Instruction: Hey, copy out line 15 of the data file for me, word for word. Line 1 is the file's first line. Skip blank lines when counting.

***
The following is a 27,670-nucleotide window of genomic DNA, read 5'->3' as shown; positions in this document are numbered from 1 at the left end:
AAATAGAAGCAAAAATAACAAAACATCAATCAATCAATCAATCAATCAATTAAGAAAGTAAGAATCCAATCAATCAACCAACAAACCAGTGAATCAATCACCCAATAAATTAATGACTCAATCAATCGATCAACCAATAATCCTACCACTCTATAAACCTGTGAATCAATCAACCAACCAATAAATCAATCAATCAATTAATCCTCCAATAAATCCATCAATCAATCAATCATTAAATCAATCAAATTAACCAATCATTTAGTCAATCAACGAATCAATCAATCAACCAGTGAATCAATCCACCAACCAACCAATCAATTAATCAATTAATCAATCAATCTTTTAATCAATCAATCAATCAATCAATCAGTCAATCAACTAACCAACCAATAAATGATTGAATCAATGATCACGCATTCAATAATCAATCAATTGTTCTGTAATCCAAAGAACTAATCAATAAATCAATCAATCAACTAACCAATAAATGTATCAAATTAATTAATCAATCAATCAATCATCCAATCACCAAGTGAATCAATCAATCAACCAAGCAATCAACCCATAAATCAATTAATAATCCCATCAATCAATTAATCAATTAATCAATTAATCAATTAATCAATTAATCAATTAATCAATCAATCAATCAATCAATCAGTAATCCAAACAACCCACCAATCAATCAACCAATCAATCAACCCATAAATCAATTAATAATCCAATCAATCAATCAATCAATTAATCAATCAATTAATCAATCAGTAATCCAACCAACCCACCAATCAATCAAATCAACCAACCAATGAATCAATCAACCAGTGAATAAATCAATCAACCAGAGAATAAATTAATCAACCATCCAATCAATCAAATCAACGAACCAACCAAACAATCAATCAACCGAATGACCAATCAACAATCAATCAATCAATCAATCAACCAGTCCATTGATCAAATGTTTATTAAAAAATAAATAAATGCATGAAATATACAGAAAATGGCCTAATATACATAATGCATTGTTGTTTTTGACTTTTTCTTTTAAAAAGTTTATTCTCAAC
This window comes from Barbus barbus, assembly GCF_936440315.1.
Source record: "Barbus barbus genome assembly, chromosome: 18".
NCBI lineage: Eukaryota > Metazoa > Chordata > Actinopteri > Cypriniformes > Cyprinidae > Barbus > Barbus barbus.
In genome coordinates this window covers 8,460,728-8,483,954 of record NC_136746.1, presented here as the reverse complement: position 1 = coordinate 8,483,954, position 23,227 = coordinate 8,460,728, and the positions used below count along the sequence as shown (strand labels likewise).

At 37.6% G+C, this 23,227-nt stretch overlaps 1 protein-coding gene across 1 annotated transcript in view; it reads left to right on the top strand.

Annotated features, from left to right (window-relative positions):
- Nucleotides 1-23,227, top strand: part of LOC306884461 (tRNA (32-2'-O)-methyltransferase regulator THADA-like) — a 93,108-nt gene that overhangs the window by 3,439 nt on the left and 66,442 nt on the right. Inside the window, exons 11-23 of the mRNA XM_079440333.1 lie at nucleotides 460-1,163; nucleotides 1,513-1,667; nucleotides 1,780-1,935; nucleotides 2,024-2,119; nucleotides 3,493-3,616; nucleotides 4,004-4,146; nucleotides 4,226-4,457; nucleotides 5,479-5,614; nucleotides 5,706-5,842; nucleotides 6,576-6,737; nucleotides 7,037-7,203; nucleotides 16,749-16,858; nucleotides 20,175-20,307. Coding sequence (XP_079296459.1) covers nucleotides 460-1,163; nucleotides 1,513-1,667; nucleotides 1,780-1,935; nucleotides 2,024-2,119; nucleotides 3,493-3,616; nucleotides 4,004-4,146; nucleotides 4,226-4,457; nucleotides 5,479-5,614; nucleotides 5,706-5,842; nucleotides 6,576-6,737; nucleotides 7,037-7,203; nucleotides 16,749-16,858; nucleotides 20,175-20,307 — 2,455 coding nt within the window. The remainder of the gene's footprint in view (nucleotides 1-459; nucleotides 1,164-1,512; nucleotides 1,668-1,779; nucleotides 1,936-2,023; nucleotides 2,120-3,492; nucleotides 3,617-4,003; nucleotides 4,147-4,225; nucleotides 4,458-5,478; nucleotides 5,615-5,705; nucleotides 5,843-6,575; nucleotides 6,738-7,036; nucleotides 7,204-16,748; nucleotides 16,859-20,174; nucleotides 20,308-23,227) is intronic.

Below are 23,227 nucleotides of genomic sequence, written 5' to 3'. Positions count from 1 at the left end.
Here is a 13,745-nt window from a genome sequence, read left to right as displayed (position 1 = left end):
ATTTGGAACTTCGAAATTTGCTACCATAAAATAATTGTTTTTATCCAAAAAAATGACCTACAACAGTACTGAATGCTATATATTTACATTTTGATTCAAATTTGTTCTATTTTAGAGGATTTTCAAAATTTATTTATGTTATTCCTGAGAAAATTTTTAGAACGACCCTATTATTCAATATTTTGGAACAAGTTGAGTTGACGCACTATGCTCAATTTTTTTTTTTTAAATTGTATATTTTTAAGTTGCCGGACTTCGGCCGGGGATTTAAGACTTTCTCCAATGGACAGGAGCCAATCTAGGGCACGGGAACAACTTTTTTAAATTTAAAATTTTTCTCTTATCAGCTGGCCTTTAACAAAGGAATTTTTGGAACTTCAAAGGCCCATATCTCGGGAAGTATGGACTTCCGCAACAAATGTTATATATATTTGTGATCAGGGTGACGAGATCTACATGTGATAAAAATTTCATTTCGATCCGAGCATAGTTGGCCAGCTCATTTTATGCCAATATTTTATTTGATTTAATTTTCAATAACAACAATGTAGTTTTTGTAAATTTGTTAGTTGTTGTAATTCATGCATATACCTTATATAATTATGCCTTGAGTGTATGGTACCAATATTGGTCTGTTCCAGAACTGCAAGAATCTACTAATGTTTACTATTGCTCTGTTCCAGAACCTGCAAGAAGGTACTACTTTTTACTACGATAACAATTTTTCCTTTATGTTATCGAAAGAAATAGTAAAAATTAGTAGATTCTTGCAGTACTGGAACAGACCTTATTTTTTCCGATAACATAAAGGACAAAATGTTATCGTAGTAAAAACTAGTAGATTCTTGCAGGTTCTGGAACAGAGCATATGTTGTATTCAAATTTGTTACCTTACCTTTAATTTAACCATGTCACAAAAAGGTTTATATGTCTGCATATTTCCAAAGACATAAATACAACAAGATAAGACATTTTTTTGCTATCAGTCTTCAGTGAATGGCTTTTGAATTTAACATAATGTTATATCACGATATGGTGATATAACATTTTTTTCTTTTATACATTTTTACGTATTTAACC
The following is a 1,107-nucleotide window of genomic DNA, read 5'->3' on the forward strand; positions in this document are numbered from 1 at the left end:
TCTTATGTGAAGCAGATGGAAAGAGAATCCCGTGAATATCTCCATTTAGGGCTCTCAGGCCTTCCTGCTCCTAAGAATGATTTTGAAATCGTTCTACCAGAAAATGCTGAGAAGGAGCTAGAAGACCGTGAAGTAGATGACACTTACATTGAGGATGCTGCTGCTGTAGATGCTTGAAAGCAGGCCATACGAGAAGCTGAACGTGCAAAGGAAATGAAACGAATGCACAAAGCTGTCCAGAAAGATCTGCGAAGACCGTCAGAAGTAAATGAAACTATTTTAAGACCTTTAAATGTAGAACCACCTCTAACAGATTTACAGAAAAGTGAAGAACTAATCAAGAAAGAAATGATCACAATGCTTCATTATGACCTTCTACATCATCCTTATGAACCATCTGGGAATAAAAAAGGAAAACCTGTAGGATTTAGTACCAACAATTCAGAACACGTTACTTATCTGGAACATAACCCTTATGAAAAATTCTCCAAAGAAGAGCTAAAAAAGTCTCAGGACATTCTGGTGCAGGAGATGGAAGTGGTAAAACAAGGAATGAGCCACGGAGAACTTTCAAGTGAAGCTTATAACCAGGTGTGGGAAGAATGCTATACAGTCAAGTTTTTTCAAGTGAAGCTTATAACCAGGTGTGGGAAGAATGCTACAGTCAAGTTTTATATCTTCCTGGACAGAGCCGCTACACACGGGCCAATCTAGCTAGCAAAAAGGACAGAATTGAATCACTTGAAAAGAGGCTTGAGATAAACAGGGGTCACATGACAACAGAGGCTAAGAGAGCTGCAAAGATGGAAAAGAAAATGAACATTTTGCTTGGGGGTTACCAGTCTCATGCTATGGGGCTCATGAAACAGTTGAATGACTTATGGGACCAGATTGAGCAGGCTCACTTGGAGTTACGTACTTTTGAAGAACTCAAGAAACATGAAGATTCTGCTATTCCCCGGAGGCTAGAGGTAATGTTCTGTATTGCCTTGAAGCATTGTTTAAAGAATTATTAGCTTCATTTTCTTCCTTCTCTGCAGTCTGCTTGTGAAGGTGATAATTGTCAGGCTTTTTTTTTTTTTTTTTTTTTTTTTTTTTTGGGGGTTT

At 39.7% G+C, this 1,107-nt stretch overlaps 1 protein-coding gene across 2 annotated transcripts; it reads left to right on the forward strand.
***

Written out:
At 39.7% G+C, this 1,107-nt stretch overlaps 1 protein-coding gene across 2 annotated transcripts; it reads left to right on the forward strand.